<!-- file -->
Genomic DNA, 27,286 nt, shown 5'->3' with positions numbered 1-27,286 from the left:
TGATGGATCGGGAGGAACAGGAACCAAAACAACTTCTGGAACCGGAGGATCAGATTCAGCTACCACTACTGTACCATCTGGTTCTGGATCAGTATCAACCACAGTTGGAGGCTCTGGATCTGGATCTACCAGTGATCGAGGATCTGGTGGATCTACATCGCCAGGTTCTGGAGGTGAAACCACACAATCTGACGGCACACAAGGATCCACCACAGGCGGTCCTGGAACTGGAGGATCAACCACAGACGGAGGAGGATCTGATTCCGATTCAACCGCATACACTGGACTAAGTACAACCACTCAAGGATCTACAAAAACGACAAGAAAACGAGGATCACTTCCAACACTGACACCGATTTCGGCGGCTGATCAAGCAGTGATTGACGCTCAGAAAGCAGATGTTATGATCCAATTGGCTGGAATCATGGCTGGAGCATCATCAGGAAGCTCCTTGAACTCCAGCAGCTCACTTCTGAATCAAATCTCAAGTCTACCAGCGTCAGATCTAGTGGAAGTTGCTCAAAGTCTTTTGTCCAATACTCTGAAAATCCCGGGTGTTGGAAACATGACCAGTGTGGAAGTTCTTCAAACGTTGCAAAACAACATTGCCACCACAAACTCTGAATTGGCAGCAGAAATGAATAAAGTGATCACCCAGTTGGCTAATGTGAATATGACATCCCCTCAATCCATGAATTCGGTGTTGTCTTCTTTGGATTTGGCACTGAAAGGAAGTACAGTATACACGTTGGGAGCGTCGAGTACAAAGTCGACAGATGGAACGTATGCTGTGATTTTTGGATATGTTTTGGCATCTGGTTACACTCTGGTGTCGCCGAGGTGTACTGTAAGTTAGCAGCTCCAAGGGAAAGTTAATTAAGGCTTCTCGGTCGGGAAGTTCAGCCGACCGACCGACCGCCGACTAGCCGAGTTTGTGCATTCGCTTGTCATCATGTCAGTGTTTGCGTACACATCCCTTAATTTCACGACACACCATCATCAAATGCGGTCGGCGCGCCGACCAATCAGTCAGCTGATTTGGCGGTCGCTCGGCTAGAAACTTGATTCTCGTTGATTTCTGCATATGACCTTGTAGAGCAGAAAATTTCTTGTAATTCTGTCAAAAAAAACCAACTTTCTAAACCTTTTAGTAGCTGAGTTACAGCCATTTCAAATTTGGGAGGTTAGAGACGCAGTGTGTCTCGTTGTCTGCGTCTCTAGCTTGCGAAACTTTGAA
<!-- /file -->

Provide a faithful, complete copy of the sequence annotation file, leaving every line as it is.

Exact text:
Genomic DNA, 27,286 nt, shown 5'->3' with positions numbered 1-27,286 from the left:
TGATGGATCGGGAGGAACAGGAACCAAAACAACTTCTGGAACCGGAGGATCAGATTCAGCTACCACTACTGTACCATCTGGTTCTGGATCAGTATCAACCACAGTTGGAGGCTCTGGATCTGGATCTACCAGTGATCGAGGATCTGGTGGATCTACATCGCCAGGTTCTGGAGGTGAAACCACACAATCTGACGGCACACAAGGATCCACCACAGGCGGTCCTGGAACTGGAGGATCAACCACAGACGGAGGAGGATCTGATTCCGATTCAACCGCATACACTGGACTAAGTACAACCACTCAAGGATCTACAAAAACGACAAGAAAACGAGGATCACTTCCAACACTGACACCGATTTCGGCGGCTGATCAAGCAGTGATTGACGCTCAGAAAGCAGATGTTATGATCCAATTGGCTGGAATCATGGCTGGAGCATCATCAGGAAGCTCCTTGAACTCCAGCAGCTCACTTCTGAATCAAATCTCAAGTCTACCAGCGTCAGATCTAGTGGAAGTTGCTCAAAGTCTTTTGTCCAATACTCTGAAAATCCCGGGTGTTGGAAACATGACCAGTGTGGAAGTTCTTCAAACGTTGCAAAACAACATTGCCACCACAAACTCTGAATTGGCAGCAGAAATGAATAAAGTGATCACCCAGTTGGCTAATGTGAATATGACATCCCCTCAATCCATGAATTCGGTGTTGTCTTCTTTGGATTTGGCACTGAAAGGAAGTACAGTATACACGTTGGGAGCGTCGAGTACAAAGTCGACAGATGGAACGTATGCTGTGATTTTTGGATATGTTTTGGCATCTGGTTACACTCTGGTGTCGCCGAGGTGTACTGTAAGTTAGCAGCTCCAAGGGAAAGTTAATTAAGGCTTCTCGGTCGGGAAGTTCAGCCGACCGACCGACCGCCGACTAGCCGAGTTTGTGCATTCGCTTGTCATCATGTCAGTGTTTGCGTACACATCCCTTAATTTCACGACACACCATCATCAAATGCGGTCGGCGCGCCGACCAATCAGTCAGCTGATTTGGCGGTCGCTCGGCTAGAAACTTGATTCTCGTTGATTTCTGCATATGACCTTGTAGAGCAGAAAATTTCTTGTAATTCTGTCAAAAAAAACCAACTTTCTAAACCTTTTAGTAGCTGAGTTACAGCCATTTCAAATTTGGGAGGTTAGAGACGCAGTGTGTCTCGTTGTCTGCGTCTCTAGCTTGCGAAACTTTGAA